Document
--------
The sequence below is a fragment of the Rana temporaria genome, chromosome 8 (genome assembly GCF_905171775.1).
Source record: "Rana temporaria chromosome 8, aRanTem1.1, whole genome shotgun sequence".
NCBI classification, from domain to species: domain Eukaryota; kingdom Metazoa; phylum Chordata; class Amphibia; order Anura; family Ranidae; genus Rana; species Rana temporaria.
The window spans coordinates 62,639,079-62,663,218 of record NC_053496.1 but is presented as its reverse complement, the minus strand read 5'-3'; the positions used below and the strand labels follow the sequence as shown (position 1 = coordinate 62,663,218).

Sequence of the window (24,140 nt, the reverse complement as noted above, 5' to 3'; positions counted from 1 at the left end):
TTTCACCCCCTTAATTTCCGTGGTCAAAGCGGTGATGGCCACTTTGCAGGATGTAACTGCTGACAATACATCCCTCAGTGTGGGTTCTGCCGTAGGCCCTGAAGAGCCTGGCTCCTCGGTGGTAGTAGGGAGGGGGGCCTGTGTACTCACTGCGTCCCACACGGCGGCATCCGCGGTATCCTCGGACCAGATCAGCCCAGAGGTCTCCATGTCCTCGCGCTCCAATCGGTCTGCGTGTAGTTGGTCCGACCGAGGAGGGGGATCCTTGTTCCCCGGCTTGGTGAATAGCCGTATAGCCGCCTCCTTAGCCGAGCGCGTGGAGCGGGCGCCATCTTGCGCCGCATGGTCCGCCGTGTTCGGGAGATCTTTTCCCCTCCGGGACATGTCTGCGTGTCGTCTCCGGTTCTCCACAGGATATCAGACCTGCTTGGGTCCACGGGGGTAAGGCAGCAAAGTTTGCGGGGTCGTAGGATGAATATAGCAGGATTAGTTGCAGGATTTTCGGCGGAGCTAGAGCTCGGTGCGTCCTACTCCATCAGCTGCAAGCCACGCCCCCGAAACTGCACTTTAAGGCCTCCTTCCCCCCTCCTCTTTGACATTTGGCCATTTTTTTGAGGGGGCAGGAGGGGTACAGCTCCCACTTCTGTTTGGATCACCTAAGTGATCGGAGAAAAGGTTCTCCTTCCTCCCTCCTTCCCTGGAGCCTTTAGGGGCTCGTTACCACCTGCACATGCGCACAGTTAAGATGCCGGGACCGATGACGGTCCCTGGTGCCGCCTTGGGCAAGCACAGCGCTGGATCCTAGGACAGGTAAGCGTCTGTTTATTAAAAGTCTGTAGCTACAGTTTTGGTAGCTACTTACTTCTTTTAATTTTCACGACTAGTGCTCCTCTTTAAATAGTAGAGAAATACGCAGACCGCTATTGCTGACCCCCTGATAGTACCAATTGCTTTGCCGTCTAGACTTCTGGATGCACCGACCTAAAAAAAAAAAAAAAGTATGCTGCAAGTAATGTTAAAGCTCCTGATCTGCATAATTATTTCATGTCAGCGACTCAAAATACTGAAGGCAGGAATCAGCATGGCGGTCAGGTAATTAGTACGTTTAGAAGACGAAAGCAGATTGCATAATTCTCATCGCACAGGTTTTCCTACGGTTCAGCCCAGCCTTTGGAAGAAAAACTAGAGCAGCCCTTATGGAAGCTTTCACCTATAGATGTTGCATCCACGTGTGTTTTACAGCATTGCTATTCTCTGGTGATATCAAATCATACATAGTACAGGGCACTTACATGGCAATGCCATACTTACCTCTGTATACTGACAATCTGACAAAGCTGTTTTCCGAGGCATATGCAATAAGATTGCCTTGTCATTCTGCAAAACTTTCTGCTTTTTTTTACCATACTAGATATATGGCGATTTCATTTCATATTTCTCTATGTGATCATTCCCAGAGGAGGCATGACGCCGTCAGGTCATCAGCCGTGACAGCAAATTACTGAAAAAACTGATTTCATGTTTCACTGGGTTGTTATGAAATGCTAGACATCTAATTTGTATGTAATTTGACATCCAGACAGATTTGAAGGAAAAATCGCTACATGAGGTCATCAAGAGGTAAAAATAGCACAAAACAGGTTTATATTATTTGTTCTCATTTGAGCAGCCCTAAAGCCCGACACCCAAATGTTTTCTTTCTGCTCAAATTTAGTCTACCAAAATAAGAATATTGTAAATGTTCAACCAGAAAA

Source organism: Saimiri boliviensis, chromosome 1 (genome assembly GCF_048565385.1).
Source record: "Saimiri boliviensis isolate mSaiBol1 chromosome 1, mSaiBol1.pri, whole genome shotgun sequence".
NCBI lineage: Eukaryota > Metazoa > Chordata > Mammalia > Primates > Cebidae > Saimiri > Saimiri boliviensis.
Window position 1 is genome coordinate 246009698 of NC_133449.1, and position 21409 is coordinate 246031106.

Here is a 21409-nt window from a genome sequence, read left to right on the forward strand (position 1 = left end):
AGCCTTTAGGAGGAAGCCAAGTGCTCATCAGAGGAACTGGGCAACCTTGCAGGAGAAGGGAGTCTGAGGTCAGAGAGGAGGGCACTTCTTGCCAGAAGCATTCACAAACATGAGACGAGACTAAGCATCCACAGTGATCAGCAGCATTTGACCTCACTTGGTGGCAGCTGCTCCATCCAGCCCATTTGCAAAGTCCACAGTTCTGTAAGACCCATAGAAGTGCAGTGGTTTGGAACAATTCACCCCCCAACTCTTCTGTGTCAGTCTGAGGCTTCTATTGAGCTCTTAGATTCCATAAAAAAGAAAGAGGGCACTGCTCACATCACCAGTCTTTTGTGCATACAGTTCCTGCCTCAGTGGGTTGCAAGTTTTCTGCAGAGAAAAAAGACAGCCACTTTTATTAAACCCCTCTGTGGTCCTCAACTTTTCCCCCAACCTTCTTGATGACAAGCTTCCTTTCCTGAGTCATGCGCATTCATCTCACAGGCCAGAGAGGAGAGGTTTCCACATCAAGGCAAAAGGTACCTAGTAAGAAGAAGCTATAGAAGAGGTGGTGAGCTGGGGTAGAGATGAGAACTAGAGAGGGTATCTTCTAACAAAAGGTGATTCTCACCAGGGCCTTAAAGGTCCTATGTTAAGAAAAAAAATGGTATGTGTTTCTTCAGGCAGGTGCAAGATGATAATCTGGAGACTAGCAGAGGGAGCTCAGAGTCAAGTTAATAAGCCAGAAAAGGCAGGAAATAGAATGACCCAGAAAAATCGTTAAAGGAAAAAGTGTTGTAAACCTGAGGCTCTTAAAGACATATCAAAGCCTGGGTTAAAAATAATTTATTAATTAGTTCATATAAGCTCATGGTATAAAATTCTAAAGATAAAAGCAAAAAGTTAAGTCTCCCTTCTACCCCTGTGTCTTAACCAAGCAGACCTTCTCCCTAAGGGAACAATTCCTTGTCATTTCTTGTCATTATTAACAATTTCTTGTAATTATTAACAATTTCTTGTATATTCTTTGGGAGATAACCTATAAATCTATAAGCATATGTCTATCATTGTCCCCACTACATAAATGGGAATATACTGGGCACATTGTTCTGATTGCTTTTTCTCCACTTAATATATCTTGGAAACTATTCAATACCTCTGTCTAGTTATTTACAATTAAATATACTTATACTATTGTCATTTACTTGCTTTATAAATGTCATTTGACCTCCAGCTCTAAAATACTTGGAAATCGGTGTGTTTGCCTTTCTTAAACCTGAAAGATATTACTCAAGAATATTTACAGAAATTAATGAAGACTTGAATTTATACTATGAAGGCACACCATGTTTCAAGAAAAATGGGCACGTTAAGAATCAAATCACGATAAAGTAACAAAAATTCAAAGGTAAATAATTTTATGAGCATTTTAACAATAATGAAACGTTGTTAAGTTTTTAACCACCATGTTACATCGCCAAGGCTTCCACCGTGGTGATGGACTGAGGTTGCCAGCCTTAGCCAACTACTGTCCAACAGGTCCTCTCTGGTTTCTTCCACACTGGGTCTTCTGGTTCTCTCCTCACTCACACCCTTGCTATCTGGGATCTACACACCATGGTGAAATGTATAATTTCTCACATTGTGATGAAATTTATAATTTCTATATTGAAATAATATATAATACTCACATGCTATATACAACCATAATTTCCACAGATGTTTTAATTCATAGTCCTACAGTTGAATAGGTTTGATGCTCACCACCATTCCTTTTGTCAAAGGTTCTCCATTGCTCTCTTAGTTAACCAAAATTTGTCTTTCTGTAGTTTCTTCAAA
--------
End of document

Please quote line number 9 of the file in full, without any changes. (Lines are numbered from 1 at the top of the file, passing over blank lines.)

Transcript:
NCBI lineage: Eukaryota > Metazoa > Chordata > Mammalia > Primates > Cebidae > Saimiri > Saimiri boliviensis.